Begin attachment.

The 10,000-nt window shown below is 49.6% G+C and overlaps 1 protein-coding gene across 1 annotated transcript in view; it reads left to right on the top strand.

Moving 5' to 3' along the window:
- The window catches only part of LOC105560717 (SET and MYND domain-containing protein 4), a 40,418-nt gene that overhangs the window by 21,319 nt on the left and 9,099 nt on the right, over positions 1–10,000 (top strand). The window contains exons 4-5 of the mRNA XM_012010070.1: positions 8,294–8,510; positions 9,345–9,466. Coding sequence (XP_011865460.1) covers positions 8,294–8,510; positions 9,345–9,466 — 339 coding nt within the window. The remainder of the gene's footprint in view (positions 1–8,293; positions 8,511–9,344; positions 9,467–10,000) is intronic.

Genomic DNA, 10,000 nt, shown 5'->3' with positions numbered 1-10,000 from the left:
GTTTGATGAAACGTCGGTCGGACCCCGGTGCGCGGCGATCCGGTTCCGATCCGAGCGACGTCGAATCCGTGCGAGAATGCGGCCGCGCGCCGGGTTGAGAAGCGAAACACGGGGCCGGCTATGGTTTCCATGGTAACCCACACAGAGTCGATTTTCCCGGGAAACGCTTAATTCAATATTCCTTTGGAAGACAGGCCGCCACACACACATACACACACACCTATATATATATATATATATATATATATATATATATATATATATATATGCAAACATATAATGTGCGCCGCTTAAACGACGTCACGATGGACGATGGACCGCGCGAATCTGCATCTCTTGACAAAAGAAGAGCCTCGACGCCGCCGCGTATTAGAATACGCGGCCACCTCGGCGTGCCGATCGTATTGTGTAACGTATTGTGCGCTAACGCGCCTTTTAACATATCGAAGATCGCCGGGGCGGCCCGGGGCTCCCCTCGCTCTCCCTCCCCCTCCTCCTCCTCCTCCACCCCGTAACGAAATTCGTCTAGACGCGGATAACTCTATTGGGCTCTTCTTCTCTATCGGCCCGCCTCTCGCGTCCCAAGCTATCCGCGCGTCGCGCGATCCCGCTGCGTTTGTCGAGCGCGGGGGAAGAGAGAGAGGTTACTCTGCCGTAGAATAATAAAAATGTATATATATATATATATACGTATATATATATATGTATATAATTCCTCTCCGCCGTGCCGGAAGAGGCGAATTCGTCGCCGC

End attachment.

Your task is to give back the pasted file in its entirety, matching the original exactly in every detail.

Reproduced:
The 10,000-nt window shown below is 49.6% G+C and overlaps 1 protein-coding gene across 1 annotated transcript in view; it reads left to right on the top strand.

Moving 5' to 3' along the window:
- The window catches only part of LOC105560717 (SET and MYND domain-containing protein 4), a 40,418-nt gene that overhangs the window by 21,319 nt on the left and 9,099 nt on the right, over positions 1–10,000 (top strand). The window contains exons 4-5 of the mRNA XM_012010070.1: positions 8,294–8,510; positions 9,345–9,466. Coding sequence (XP_011865460.1) covers positions 8,294–8,510; positions 9,345–9,466 — 339 coding nt within the window. The remainder of the gene's footprint in view (positions 1–8,293; positions 8,511–9,344; positions 9,467–10,000) is intronic.

Genomic DNA, 10,000 nt, shown 5'->3' with positions numbered 1-10,000 from the left:
GTTTGATGAAACGTCGGTCGGACCCCGGTGCGCGGCGATCCGGTTCCGATCCGAGCGACGTCGAATCCGTGCGAGAATGCGGCCGCGCGCCGGGTTGAGAAGCGAAACACGGGGCCGGCTATGGTTTCCATGGTAACCCACACAGAGTCGATTTTCCCGGGAAACGCTTAATTCAATATTCCTTTGGAAGACAGGCCGCCACACACACATACACACACACCTATATATATATATATATATATATATATATATATATATATATATATATGCAAACATATAATGTGCGCCGCTTAAACGACGTCACGATGGACGATGGACCGCGCGAATCTGCATCTCTTGACAAAAGAAGAGCCTCGACGCCGCCGCGTATTAGAATACGCGGCCACCTCGGCGTGCCGATCGTATTGTGTAACGTATTGTGCGCTAACGCGCCTTTTAACATATCGAAGATCGCCGGGGCGGCCCGGGGCTCCCCTCGCTCTCCCTCCCCCTCCTCCTCCTCCTCCACCCCGTAACGAAATTCGTCTAGACGCGGATAACTCTATTGGGCTCTTCTTCTCTATCGGCCCGCCTCTCGCGTCCCAAGCTATCCGCGCGTCGCGCGATCCCGCTGCGTTTGTCGAGCGCGGGGGAAGAGAGAGAGGTTACTCTGCCGTAGAATAATAAAAATGTATATATATATATATATACGTATATATATATATGTATATAATTCCTCTCCGCCGTGCCGGAAGAGGCGAATTCGTCGCCGC